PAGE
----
Lebanon has indicted 18 suspected members of the ISIL Takfiri militant group on charges of planning to set up an emirate in the north of the Arab country.
The suspects, who were not identified and whose nationalities remain unknown, are also accused of attacks on Lebanese army soldiers besides plotting to occupy villages in the northern Dinniyeh region to establish an emirate. The charges are punishable by the death penalty.
Fifteen of the individuals are on the run.
Among the suspects is 46-year-old Ahmad Salim Miqati, who is a high-level operative for the ISIL; he goes by the noms de guerre Abu Bakr and Abu al-Hoda.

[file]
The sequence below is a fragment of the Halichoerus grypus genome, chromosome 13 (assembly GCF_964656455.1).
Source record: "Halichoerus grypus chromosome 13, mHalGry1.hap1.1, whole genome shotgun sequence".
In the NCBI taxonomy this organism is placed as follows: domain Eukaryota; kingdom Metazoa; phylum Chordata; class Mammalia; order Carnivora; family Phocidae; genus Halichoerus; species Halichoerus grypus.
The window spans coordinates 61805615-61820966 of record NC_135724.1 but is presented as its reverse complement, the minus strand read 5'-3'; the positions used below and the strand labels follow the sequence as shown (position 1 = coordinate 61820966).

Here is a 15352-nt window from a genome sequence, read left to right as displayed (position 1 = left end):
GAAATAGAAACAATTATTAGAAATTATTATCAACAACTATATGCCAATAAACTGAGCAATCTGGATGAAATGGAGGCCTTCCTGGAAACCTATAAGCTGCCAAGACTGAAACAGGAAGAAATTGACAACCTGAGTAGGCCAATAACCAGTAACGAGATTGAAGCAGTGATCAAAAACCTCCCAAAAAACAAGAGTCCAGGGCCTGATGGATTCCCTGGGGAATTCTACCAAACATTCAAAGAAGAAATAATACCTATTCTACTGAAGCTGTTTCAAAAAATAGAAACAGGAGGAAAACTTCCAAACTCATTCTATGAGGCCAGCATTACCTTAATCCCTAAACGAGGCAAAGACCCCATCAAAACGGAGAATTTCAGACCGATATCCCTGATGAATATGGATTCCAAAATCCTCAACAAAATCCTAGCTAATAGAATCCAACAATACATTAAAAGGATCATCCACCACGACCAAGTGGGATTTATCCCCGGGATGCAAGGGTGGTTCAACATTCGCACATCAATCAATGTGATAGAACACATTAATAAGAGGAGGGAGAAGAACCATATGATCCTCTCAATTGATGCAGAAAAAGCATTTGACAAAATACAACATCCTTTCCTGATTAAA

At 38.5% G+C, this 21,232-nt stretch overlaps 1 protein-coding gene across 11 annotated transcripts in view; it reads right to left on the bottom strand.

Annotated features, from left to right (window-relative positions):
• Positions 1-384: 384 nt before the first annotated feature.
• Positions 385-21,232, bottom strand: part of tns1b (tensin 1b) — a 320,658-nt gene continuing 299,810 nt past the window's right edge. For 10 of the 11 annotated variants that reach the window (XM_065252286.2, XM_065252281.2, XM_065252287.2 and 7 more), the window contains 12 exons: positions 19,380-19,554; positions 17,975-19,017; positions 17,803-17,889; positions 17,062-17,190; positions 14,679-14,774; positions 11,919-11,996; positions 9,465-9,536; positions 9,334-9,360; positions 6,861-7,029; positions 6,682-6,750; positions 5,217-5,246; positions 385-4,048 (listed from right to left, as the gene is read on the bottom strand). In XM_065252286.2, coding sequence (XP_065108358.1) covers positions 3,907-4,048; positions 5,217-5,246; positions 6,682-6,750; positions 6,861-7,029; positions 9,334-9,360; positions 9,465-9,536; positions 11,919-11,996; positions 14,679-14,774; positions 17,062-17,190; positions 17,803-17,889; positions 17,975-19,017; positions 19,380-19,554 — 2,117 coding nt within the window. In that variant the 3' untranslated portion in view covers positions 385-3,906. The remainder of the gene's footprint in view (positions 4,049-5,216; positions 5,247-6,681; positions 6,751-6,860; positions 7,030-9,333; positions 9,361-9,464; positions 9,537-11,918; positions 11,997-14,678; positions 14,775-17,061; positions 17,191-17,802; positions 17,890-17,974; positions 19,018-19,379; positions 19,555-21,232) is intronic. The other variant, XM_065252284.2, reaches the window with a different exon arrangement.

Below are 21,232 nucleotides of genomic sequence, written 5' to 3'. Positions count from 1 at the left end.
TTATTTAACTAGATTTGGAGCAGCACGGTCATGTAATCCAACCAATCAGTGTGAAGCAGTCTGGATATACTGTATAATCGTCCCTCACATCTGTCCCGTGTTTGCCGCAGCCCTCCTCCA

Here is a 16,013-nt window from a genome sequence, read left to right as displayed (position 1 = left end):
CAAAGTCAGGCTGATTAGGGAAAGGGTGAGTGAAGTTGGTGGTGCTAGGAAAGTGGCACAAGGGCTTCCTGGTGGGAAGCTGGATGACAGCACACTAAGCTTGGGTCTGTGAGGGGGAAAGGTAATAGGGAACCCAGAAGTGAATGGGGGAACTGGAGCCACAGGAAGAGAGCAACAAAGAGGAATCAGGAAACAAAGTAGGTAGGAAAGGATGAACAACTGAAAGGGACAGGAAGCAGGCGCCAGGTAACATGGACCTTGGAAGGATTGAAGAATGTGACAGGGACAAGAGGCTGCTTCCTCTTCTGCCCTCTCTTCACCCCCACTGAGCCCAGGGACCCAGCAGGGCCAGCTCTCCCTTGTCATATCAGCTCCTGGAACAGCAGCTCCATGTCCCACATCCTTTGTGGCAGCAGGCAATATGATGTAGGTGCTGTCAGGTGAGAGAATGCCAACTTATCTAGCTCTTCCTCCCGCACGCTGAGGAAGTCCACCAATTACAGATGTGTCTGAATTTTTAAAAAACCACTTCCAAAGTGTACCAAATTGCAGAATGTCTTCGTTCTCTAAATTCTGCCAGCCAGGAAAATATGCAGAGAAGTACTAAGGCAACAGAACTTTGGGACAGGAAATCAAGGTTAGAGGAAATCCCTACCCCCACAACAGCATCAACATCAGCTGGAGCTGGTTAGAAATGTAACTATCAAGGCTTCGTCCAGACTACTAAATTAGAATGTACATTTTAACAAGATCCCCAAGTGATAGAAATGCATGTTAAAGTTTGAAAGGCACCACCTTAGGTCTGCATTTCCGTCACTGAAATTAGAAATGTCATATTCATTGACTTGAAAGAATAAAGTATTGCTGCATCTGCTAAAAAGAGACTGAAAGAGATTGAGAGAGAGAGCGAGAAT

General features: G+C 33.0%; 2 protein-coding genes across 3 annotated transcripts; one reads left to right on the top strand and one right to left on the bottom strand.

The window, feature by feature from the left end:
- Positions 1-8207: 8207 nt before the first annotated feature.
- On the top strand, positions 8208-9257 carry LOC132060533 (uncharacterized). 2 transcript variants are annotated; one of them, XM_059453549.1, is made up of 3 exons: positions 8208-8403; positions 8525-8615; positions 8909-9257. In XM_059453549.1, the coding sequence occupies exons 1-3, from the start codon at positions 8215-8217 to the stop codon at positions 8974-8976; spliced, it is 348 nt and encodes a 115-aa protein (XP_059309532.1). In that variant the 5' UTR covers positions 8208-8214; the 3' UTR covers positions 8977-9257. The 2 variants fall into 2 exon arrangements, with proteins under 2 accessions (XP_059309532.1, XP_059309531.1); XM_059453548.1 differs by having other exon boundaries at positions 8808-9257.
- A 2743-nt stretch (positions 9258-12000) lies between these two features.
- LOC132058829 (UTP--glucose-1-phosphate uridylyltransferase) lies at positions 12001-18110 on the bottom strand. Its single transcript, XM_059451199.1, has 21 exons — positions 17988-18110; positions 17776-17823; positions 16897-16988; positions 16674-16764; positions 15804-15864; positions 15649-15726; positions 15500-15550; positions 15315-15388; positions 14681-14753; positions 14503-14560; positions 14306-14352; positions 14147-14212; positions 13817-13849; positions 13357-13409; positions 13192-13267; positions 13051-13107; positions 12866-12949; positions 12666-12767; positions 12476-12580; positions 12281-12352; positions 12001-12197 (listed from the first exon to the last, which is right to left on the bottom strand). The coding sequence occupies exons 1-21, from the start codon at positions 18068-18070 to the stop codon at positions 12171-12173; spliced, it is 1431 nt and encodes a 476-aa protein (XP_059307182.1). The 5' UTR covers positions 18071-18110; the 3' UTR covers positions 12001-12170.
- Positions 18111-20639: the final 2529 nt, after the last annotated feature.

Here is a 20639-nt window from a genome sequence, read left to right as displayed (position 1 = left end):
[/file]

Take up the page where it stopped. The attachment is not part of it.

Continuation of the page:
He is accused of “taking part in operations against the army, inciting the murder of its troops, stirring sectarian strife and possessing arms and explosives.”
Miqati’s arrest last week sparked three days of deadly clashes between Lebanese armed forces and gunmen in Lebanon’s northern port city of Tripoli, situated 85 kilometers (53 miles) north of the capital Beirut.
On Wednesday, Lebanese security forces exchanged fire with al-Qaeda-linked militants in the Bekaa Valley near the border with Syria. Local sources said the clashes erupted outside the towns of Deir al-Ghazal and Qusaya on Wednesday when al-Nusra Front militants tried to infiltrate into Lebanon from Syria.
Over the past months, Lebanon has been suffering from terrorist attacks by al-Qaeda-affiliated militants as well as random rocket attacks, which are viewed as a spillover of the conflict in Syria.
Syria has been gripped by deadly violence since 2011 with the ISIL Takfiri terrorists currently controlling parts of it mostly in the east and north.